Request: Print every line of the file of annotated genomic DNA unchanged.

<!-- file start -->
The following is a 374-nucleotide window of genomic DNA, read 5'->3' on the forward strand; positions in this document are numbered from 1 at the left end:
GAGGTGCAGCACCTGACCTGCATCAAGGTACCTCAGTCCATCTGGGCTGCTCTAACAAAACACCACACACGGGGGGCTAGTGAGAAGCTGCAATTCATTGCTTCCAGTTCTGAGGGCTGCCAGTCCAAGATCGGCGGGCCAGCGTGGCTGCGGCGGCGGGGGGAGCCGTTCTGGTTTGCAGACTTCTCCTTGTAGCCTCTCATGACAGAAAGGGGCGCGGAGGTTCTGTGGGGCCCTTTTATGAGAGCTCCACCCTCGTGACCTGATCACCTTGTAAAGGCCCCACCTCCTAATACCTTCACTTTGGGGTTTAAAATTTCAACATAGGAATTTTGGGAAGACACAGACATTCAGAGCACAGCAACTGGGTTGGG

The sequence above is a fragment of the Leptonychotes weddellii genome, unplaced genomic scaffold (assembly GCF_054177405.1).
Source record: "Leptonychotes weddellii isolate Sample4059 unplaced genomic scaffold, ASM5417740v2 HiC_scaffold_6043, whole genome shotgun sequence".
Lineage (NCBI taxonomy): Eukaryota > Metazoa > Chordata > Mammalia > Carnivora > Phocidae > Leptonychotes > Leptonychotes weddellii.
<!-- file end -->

The following is a 374-nucleotide window of genomic DNA, read 5'->3' on the forward strand; positions in this document are numbered from 1 at the left end:
GAGGTGCAGCACCTGACCTGCATCAAGGTACCTCAGTCCATCTGGGCTGCTCTAACAAAACACCACACACGGGGGGCTAGTGAGAAGCTGCAATTCATTGCTTCCAGTTCTGAGGGCTGCCAGTCCAAGATCGGCGGGCCAGCGTGGCTGCGGCGGCGGGGGGAGCCGTTCTGGTTTGCAGACTTCTCCTTGTAGCCTCTCATGACAGAAAGGGGCGCGGAGGTTCTGTGGGGCCCTTTTATGAGAGCTCCACCCTCGTGACCTGATCACCTTGTAAAGGCCCCACCTCCTAATACCTTCACTTTGGGGTTTAAAATTTCAACATAGGAATTTTGGGAAGACACAGACATTCAGAGCACAGCAACTGGGTTGGG

The sequence above is a fragment of the Leptonychotes weddellii genome, unplaced genomic scaffold (assembly GCF_054177405.1).
Source record: "Leptonychotes weddellii isolate Sample4059 unplaced genomic scaffold, ASM5417740v2 HiC_scaffold_6043, whole genome shotgun sequence".
Lineage (NCBI taxonomy): Eukaryota > Metazoa > Chordata > Mammalia > Carnivora > Phocidae > Leptonychotes > Leptonychotes weddellii.